Editor's Note: This page addresses issues of Jewish law that may not be appropriate for younger readers. In places, it discusses sexual behavior in plain and frank terms. Please exercise appropriate discretion. This article is written from an Orthodox perspective on the topic.
In Jewish law, sex is not considered shameful, sinful or obscene. Sex is not a necessary evil for the sole purpose of procreation. Although sexual desire comes from the yetzer ra (the evil impulse), it is no more evil than hunger or thirst, which also come from the yetzer ra. Like hunger, thirst or other basic instincts, sexual desire must be controlled and channeled, satisfied at the proper time, place and manner. But when sexual desire is satisfied between a husband and wife at the proper time, out of mutual love and desire, sex is a mitzvah.
Sex is permissible only within the context of a marriage. In Judaism, sex is not merely a way of experiencing physical pleasure. It is an act of immense significance, which requires commitment and responsibility. The requirement of marriage before sex ensures that sense commitment and responsibility. Jewish law also forbids sexual contact short of intercourse outside of the context of marriage, recognizing that such contact will inevitably lead to intercourse.
The primary purpose of sex is to reinforce the loving marital bond between husband and wife. The first and foremost purpose of marriage is companionship, and sexual relations play an important role. Procreation is also a reason for sex, but it is not the only reason. Sex between husband and wife is permitted (even recommended) at times when conception is impossible, such as when the woman is pregnant, after menopause, or when the woman is using a permissible form of contraception.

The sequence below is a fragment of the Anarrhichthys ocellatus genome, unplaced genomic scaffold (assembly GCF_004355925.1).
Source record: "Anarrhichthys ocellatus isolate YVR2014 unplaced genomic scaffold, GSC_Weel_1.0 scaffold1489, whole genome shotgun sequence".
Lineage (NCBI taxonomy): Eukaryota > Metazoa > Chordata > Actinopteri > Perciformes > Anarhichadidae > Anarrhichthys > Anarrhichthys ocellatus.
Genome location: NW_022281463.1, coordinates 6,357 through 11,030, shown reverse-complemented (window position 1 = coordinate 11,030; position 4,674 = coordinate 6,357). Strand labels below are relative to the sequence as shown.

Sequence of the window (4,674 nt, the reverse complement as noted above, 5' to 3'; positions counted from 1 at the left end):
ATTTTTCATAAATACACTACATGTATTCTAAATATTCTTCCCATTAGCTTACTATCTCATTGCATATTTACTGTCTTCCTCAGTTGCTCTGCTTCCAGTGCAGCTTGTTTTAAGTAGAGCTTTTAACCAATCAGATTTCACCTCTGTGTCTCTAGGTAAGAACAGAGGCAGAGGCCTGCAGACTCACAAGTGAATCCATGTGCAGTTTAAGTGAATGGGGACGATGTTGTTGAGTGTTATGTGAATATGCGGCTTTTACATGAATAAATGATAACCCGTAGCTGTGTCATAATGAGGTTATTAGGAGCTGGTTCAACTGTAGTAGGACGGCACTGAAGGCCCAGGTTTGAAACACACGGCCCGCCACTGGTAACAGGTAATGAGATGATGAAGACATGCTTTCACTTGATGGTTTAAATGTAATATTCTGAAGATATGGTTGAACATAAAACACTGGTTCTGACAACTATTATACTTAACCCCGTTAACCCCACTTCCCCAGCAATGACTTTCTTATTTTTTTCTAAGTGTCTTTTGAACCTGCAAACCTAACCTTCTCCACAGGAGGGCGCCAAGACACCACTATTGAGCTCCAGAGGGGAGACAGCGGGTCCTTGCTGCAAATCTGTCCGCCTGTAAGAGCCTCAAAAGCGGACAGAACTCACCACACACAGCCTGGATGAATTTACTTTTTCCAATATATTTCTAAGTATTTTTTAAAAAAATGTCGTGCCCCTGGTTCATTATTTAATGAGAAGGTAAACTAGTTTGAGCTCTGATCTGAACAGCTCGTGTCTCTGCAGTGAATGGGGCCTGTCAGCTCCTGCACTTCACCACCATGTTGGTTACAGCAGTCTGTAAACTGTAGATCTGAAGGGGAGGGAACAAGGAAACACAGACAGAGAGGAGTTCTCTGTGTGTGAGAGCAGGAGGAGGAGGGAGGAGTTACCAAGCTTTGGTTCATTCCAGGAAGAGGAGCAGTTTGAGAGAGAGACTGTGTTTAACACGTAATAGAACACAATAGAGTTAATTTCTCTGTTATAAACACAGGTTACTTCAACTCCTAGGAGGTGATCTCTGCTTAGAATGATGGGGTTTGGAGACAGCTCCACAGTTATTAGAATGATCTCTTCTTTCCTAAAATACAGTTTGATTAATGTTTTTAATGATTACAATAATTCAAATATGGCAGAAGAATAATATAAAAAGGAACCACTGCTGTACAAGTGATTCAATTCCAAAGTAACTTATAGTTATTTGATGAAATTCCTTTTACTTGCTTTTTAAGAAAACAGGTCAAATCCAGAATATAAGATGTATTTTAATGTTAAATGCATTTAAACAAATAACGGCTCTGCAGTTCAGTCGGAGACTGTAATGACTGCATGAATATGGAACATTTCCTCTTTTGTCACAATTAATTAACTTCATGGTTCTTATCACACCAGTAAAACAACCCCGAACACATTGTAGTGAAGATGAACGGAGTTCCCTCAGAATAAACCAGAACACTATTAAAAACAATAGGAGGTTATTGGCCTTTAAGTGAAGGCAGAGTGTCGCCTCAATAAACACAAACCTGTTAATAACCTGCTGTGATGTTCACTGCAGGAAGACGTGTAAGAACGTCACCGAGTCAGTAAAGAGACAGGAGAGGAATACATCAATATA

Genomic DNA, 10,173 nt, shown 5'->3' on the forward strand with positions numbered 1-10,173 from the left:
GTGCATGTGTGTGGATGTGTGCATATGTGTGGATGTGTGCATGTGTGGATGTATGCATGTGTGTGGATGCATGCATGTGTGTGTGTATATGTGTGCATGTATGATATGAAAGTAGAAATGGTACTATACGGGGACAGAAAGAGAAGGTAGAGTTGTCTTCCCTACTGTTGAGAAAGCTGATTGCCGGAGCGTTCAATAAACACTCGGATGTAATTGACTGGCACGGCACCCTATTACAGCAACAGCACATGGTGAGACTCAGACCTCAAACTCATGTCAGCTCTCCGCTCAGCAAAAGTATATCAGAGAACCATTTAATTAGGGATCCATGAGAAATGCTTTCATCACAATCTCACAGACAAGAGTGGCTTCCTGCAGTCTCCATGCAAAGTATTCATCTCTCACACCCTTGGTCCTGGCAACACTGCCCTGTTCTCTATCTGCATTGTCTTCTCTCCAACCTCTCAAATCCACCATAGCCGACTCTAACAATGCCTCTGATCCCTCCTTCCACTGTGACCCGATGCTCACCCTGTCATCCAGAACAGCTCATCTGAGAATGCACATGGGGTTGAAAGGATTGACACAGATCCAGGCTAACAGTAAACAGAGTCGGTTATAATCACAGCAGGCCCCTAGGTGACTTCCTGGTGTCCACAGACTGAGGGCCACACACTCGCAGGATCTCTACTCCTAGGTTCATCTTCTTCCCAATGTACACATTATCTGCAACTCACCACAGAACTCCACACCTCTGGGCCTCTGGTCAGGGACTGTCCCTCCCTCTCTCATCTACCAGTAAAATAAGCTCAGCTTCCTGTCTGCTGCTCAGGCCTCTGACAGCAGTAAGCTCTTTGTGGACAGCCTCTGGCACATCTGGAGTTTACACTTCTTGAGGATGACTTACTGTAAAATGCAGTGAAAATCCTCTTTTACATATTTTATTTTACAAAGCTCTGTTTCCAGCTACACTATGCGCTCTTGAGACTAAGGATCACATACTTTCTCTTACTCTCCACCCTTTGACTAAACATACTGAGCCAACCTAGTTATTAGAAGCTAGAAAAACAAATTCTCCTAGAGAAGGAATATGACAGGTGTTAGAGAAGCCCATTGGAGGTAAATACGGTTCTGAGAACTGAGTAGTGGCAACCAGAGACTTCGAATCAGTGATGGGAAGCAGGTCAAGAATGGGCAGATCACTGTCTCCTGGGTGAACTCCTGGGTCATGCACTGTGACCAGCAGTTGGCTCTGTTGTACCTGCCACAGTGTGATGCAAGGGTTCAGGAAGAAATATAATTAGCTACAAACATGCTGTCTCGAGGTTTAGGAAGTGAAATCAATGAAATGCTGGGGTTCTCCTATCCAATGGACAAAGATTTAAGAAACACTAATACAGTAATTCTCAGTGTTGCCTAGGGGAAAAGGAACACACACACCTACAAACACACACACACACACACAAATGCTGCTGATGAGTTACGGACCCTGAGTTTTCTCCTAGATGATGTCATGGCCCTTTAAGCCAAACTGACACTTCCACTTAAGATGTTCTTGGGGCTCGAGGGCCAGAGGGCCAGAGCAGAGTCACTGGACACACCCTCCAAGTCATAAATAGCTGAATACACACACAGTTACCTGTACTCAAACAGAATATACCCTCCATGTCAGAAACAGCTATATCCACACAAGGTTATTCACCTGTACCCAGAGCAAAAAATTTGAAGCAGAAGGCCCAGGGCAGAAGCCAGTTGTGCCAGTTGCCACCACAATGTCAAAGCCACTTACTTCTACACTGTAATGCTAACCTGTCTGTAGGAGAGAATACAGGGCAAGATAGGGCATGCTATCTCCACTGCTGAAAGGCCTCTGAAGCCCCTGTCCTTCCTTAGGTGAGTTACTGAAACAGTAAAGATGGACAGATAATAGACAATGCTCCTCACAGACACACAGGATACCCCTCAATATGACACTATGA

In the Torah, the word used for sex between husband and wife comes from the root Dalet-Ayin-Tav, meaning "to know," which vividly illustrates that proper Jewish sexuality involves both the heart and mind, not merely the body.
Nevertheless, Judaism does not ignore the physical component of sexuality. The need for physical compatibility between husband and wife is recognized in Jewish law. A Jewish couple must meet at least once before the marriage, and if either prospective spouse finds the other physically repulsive, the marriage is forbidden.
Sex should only be experienced in a time of joy. Sex for selfish personal satisfaction, without regard for the partner's pleasure, is wrong and evil. A man may never force his wife to have sex. A couple may not have sexual relations while drunk or quarreling. Sex may never be used as a weapon against a spouse, either by depriving the spouse of sex or by compelling it. It is a serious offense to use sex (or lack thereof) to punish or manipulate a spouse.